Plum pudding is also known as Christmas pudding, and in England – where it originated – it is traditionally served at Christmas time. It was historically prepared with 13 ingredients, to represent Jesus Christ and the twelve apostles, and made on the 25th Sunday after Trinity (which occurs on the 8th Sunday after Easter, which itself occurs on the first Sunday after the first full moon of the vernal equinox (March 21). How anybody keeps track of all that is beyond me). It all roughly translates to Christmas time anyway, hence the name. Tradition dictates that all members of the family grab hold of the wooden spoon and help to stir the batter while making a wish. (If it were me, I’d wish we were making something other than plum pudding, but more on that later). This was known as “Stir-Up Sunday,” not to be confused with “Stirrup Sunday,” the popular gynecological holiday. Plum pudding was actually banned during the Puritan period in England because it was deemed “sinfully rich.” It used to be baked with silver coins and miniature thimbles, anchors, and wishbones, to signify wealth, thrift, safe harbor, and luck. This practice died out because people could never find their Monopoly pieces when they were ready to play.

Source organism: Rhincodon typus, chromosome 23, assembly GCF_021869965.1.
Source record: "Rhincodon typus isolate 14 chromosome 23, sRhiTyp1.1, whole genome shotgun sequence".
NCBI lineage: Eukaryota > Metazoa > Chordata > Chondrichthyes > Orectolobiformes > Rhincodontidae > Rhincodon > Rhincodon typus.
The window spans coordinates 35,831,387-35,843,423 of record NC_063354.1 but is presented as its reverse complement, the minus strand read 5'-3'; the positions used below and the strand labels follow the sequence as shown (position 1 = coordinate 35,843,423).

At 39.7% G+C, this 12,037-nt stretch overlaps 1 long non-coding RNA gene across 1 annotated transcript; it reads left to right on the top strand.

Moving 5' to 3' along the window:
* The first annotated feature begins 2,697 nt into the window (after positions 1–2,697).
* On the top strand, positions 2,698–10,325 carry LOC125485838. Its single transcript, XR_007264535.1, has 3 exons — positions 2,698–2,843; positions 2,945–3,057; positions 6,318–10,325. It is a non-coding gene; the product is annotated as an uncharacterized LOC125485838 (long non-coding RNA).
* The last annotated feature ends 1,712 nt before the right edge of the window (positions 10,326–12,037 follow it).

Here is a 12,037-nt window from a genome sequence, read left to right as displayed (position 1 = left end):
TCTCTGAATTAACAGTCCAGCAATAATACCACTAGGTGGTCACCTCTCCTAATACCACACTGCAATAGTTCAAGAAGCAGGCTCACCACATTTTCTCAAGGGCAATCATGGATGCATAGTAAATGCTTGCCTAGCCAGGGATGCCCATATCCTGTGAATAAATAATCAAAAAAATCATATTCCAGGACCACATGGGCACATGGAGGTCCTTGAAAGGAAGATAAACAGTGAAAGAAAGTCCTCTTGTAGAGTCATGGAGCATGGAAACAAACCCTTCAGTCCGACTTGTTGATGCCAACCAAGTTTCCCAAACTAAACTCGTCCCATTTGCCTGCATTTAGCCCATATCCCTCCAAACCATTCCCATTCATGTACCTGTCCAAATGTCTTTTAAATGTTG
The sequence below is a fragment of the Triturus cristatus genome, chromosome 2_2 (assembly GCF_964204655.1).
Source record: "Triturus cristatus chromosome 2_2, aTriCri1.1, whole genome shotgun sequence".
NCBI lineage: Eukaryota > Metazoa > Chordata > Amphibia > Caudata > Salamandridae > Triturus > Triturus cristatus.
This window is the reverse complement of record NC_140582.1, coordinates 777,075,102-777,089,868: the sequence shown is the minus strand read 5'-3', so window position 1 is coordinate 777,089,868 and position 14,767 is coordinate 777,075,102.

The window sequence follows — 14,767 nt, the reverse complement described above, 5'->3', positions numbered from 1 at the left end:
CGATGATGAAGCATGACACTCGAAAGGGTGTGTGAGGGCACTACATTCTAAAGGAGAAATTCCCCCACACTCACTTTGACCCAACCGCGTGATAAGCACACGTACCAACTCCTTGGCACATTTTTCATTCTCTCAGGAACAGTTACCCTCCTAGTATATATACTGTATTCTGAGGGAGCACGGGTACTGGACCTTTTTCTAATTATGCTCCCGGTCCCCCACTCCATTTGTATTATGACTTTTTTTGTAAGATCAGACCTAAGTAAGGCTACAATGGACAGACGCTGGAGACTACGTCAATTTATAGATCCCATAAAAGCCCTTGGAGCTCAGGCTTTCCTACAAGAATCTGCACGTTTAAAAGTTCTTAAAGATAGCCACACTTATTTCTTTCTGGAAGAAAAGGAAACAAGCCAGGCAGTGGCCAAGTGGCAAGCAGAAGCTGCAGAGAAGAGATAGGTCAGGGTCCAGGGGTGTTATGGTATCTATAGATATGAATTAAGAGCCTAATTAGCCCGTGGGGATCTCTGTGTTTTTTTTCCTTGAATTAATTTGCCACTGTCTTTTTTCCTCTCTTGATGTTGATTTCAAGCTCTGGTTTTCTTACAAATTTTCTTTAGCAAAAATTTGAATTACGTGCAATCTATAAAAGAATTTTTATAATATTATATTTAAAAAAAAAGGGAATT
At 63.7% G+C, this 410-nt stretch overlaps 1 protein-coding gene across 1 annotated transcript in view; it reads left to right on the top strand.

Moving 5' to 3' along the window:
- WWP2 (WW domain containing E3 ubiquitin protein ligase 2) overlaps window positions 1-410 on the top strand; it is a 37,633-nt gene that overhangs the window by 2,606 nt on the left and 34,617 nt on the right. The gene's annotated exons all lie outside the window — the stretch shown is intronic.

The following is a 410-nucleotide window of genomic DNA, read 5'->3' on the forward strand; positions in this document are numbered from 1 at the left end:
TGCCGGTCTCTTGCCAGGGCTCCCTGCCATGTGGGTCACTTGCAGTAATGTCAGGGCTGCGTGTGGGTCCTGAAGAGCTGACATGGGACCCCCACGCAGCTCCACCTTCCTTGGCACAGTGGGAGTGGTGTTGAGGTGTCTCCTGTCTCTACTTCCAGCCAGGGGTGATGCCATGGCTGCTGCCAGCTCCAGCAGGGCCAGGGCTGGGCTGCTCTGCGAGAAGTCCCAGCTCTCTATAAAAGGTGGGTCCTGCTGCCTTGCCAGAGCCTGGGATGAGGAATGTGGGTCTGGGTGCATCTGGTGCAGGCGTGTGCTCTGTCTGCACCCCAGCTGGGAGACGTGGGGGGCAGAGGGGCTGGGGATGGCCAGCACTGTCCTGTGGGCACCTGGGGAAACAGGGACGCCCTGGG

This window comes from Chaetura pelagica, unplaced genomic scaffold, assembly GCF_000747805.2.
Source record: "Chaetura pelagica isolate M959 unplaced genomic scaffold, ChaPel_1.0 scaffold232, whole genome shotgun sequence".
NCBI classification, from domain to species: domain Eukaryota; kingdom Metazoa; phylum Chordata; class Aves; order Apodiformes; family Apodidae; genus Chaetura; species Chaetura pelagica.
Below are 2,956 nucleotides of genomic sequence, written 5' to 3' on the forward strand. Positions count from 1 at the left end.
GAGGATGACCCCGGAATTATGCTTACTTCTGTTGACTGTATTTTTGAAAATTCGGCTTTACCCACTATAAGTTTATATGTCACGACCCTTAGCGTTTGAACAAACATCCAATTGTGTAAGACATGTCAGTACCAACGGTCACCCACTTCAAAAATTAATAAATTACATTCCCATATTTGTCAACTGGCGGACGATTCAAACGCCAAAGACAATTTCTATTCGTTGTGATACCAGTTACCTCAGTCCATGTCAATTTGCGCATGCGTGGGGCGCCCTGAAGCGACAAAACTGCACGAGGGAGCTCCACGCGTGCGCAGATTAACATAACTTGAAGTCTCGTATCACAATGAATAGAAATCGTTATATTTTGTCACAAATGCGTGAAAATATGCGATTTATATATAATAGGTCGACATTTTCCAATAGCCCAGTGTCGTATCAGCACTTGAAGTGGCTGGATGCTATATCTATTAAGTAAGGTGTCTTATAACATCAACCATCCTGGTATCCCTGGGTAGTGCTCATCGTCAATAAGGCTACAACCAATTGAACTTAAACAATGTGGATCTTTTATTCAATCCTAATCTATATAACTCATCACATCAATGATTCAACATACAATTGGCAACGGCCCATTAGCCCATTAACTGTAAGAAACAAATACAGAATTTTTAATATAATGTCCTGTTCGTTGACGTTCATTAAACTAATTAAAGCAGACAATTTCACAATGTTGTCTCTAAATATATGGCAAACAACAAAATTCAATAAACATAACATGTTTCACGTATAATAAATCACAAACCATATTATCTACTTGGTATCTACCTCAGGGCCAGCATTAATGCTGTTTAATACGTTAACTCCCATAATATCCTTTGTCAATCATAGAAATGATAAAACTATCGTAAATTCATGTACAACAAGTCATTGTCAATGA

3.5 ounces was plenty.

3.5 ounces was plenty.